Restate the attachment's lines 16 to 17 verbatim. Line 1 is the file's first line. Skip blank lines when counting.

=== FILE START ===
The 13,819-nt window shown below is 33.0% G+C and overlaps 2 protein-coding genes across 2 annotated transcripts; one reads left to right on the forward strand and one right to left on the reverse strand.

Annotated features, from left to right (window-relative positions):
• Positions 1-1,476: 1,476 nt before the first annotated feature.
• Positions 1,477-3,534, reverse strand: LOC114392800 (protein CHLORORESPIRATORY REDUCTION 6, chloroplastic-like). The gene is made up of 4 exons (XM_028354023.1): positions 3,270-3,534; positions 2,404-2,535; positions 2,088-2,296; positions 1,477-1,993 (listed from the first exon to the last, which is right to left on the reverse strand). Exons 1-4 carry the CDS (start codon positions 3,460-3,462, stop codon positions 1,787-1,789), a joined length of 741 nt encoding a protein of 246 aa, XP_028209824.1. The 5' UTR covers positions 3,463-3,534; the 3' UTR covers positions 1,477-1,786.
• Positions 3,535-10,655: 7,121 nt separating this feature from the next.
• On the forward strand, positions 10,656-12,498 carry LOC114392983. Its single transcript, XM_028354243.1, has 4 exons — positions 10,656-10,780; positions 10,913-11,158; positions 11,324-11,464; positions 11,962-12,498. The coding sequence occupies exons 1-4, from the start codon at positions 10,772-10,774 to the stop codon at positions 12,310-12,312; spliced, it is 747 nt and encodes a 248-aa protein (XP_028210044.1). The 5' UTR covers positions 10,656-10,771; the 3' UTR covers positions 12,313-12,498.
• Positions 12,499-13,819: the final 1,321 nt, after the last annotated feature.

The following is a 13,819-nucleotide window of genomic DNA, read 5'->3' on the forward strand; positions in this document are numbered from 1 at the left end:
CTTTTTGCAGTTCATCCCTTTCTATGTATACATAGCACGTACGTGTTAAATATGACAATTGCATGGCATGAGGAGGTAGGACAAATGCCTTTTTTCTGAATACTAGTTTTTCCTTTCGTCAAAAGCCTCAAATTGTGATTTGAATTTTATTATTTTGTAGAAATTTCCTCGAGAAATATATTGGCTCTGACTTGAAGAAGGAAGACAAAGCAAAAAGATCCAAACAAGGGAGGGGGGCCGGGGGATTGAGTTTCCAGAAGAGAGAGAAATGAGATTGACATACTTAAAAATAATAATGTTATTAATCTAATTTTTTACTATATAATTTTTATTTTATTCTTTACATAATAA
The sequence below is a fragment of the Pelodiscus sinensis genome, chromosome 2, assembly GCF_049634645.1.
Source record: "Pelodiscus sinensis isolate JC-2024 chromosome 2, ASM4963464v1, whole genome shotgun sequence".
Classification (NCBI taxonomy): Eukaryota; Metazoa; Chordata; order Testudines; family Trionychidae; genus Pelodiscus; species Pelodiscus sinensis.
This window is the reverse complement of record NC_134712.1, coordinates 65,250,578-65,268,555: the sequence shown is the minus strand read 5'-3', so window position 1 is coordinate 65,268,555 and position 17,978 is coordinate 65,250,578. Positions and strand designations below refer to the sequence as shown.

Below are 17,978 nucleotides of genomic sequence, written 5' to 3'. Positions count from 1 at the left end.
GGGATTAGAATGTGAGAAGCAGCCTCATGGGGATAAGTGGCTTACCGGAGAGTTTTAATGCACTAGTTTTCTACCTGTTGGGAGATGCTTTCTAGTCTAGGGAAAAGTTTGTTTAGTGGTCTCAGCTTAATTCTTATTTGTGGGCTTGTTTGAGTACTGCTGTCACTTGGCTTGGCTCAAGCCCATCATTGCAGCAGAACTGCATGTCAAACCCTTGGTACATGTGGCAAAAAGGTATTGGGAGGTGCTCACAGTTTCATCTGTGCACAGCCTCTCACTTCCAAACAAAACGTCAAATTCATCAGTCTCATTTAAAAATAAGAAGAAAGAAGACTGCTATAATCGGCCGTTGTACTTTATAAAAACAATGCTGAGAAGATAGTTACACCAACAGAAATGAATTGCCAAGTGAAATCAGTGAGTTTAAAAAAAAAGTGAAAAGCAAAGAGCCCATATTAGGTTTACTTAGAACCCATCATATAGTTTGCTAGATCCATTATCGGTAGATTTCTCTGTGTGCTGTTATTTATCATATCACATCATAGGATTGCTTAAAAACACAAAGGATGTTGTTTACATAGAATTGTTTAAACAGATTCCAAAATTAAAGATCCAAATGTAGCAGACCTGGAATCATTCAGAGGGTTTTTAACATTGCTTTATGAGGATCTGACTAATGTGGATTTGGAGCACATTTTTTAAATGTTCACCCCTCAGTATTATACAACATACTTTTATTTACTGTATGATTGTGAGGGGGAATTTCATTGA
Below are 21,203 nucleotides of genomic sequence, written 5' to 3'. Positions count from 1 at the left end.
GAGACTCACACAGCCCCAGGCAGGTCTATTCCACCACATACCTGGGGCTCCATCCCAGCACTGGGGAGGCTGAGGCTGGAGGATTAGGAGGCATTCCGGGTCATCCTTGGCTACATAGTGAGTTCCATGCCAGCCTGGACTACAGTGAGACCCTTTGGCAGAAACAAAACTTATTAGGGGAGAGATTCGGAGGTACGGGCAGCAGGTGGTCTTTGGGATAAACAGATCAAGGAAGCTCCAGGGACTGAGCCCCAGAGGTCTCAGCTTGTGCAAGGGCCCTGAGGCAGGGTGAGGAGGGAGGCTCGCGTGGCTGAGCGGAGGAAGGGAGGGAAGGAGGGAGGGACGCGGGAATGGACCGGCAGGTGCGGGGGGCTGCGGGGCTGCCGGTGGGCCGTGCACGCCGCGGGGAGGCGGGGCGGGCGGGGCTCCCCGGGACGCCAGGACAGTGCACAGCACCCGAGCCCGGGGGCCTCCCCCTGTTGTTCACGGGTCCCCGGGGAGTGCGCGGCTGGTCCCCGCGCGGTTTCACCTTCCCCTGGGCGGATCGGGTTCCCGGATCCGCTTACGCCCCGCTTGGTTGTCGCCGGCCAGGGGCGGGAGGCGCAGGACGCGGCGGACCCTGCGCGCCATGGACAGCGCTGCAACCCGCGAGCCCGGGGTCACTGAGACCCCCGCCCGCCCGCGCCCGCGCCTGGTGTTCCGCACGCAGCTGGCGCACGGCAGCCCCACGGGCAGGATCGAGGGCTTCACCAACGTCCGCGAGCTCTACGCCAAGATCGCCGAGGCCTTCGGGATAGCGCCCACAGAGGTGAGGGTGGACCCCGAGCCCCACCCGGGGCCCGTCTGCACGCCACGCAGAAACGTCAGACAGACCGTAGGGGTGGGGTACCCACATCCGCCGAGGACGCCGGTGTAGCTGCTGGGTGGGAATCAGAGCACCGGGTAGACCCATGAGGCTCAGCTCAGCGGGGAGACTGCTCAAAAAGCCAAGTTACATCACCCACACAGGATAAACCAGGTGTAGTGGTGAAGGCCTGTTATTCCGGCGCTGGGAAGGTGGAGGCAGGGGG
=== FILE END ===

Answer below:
Below are 21,203 nucleotides of genomic sequence, written 5' to 3'. Positions count from 1 at the left end.
GAGACTCACACAGCCCCAGGCAGGTCTATTCCACCACATACCTGGGGCTCCATCCCAGCACTGGGGAGGCTGAGGCTGGAGGATTAGGAGGCATTCCGGGTCATCCTTGGCTACATAGTGAGTTCCATGCCAGCCTGGACTACAGTGAGACCCTTTGGCAGAAACAAAACTTATTAGGGGAGAGATTCGGAGGTACGGGCAGCAGGTGGTCTTTGGGATAAACAGATCAAGGAAGCTCCAGGGACTGAGCCCCAGAGGTCTCAGCTTGTGCAAGGGCCCTGAGGCAGGGTGAGGAGGGAGGCTCGCGTGGCTGAGCGGAGGAAGGGAGGGAAGGAGGGAGGGACGCGGGAATGGACCGGCAGGTGCGGGGGGCTGCGGGGCTGCCGGTGGGCCGTGCACGCCGCGGGGAGGCGGGGCGGGCGGGGCTCCCCGGGACGCCAGGACAGTGCACAGCACCCGAGCCCGGGGGCCTCCCCCTGTTGTTCACGGGTCCCCGGGGAGTGCGCGGCTGGTCCCCGCGCGGTTTCACCTTCCCCTGGGCGGATCGGGTTCCCGGATCCGCTTACGCCCCGCTTGGTTGTCGCCGGCCAGGGGCGGGAGGCGCAGGACGCGGCGGACCCTGCGCGCCATGGACAGCGCTGCAACCCGCGAGCCCGGGGTCACTGAGACCCCCGCCCGCCCGCGCCCGCGCCTGGTGTTCCGCACGCAGCTGGCGCACGGCAGCCCCACGGGCAGGATCGAGGGCTTCACCAACGTCCGCGAGCTCTACGCCAAGATCGCCGAGGCCTTCGGGATAGCGCCCACAGAGGTGAGGGTGGACCCCGAGCCCCACCCGGGGCCCGTCTGCACGCCACGCAGAAACGTCAGACAGACCGTAGGGGTGGGGTACCCACATCCGCCGAGGACGCCGGTGTAGCTGCTGGGTGGGAATCAGAGCACCGGGTAGACCCATGAGGCTCAGCTCAGCGGGGAGACTGCTCAAAAAGCCAAGTTACATCACCCACACAGGATAAACCAGGTGTAGTGGTGAAGGCCTGTTATTCCGGCGCTGGGAAGGTGGAGGCAGGGGG